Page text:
17 May 2022 / Christa Nuijs
UX Design is all the rage, but what does it actually mean and how can you start improving the user experience of your app, website or service delivery without having to study for 6 months or hiring a specialist?
Here’s a Check List you can use to evaluate the UX design of your product. Of course, this is just the tip of the iceberg and a deep dive into user-testing and prototyping is recommended for a greater chance of success, but this list will give you a sneak peek into the most common UX design principles.
When it comes to good design, “what if” is not a good question to ask. It will lead to unnecessary features which will most likely only benefit a few fringe cases of your target audience. Too many features will only confuse most of your users.
There is even a proper law for this, Hick’s Law: Too many options will increase the time a user takes to make a decision. And that’s something you want to avoid… Because in that increased decision-making time, they could very well choose the option to just bail out and discontinue the action.
Tied in closely with the danger of features, is how you determine your use cases. Another “law” you can apply here is the Paradox of Specificity – the more specific the use for a certain audience is, the more likely it will cover the needs of other users too. A famous example is the roller trolley. This small hand luggage suitcase was designed as an overnight bag for aviation personal only. Needless to say, it has worked its way into the mainstream effortlessly. And as you are reading this article on the internet, it is worth noting that the World Wide Web was designed initially purely as a way for academics and scientist to share research.
The voice of your app or site design is imperative. To make sure you are striking the right balance, check out our article on heuristics and apply these rules of thumb!
There is no need to reinvent the wheel when it comes to good design. Green is go, red is pay attention, and everyone knows what these buttons mean:
Especially when it comes to controls, to reinvent conventional design is a) a waste of time, b) a waste of money and c) most likely leads to a loss of users, as you will need to re-educate them on what they thought they knew. If it has no added value to your product other than to “be different” it is best to be different in other key areas. Not in the conventions that have been tried and tested.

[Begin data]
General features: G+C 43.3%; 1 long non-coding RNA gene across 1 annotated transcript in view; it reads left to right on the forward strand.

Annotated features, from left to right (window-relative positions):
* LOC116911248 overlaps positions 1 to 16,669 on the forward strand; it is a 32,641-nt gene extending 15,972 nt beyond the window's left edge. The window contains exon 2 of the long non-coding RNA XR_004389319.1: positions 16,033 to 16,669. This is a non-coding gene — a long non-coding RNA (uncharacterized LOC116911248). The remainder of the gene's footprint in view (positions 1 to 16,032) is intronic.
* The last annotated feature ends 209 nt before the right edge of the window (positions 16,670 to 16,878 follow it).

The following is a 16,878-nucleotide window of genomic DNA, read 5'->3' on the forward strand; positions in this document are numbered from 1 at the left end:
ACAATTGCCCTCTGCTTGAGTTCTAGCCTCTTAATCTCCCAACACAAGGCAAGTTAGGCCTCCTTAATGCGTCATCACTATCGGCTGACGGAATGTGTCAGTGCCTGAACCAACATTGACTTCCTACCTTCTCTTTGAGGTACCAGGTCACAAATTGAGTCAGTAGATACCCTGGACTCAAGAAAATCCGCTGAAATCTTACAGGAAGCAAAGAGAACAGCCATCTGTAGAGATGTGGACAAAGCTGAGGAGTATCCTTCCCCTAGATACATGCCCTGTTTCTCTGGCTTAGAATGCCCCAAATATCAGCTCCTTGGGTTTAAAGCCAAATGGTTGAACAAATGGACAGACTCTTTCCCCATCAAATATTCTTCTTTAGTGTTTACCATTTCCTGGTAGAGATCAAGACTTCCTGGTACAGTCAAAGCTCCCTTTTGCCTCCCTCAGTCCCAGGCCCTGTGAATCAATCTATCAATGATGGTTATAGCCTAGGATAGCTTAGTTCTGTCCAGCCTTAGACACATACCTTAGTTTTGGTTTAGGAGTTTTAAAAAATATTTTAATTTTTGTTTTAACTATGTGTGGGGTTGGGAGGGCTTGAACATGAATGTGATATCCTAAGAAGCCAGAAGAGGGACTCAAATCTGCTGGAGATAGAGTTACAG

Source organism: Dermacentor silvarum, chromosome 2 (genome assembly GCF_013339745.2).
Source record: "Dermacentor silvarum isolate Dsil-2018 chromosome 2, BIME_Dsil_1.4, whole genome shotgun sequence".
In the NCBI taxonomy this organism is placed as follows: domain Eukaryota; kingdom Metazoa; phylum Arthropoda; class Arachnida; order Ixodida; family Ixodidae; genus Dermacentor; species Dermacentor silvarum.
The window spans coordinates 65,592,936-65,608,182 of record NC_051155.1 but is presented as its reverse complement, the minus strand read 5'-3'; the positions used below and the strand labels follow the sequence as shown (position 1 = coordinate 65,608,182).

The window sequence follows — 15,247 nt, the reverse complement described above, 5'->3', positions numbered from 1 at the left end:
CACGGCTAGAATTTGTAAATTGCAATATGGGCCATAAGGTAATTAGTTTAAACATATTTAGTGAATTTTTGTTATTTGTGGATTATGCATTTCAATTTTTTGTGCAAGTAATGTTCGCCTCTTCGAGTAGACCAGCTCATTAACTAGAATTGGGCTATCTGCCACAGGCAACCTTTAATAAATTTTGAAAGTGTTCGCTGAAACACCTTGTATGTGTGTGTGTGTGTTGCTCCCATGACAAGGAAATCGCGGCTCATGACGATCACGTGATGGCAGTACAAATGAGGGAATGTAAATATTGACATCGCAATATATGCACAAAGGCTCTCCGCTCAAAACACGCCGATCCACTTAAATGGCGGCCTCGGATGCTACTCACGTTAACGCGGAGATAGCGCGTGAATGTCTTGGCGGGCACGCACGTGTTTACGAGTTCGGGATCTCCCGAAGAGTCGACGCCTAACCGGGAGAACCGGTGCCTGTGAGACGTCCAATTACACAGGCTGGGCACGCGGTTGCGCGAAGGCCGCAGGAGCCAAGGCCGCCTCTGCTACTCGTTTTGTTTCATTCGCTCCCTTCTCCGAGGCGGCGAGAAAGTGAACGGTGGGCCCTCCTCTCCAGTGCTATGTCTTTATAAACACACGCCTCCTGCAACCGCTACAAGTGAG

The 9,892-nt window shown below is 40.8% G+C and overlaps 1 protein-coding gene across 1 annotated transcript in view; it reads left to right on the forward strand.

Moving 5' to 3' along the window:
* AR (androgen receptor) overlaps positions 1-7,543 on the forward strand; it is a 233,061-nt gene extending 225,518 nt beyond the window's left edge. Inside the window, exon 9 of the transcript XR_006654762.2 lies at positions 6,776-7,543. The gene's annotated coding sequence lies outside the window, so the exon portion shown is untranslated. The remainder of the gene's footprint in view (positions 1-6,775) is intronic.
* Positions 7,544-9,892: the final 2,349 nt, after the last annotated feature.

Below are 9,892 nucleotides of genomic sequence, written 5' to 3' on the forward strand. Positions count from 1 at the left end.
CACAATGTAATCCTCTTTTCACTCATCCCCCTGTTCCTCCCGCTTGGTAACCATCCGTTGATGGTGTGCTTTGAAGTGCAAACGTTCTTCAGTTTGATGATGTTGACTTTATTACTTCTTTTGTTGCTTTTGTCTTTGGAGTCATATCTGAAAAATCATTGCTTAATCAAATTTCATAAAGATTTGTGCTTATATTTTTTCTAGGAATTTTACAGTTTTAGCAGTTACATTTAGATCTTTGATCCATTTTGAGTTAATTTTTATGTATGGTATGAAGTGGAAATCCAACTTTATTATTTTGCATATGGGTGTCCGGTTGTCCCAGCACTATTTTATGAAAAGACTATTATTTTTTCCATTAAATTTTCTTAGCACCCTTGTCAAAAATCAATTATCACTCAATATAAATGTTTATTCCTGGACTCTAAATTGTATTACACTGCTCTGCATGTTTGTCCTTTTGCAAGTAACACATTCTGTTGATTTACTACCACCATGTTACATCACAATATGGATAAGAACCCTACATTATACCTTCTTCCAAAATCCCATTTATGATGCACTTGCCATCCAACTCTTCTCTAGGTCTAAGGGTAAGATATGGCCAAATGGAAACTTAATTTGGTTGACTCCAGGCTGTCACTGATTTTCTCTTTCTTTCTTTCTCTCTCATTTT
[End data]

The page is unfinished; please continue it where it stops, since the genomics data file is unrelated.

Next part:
I encountered this recently with my favourite body lotion. For some reason, this large luxury chain decided to redesign the bottle top. I can no longer twist and open the full cap, instead it only opens the cover at the top. It doesn’t add anything, and it confuses the action that I have taken for most of my life when opening a bottle. Closing it is not easy with lotioned hands either and even causes spillage. I am not amused and now get annoyed every morning when I apply the lotion.
Your users don’t like guessing. They want to understand and perceive what a design element does and be able to predict what will happen next. If there is a big red button, they understand that they can press that and if that red button says “buy now”, the user knows immediately what will happen next. There is no need to be enigmatic and ambiguous in your design. Like with conventions, put your attention to differentiate yourself in other places, not where the user expects a certain process.
We all like to be kept informed about the process and if we are doing it right. So put your user’s mind at ease, let them know that their action has been registered and what is happening next or tell them if their action was incorrect and why. Feedback is your platform’s true voice, so make sure it is clear, relevant and to the point. Ideally, keep them informed throughout the process and not at the end only. Inline validation makes for a swift and smooth flow. Nothing is as annoying as completing a form and action only to get a response right at the end that somewhere in step 3 you had made a mistake and need to scroll all the way back.
Good design should not be noticeable. Good design should feel natural, easy, understandable, and comfortable. However, users will spot bad design immediately, as it deviates from what they expect the process to be. But with the above points, you can avoid those pitfalls!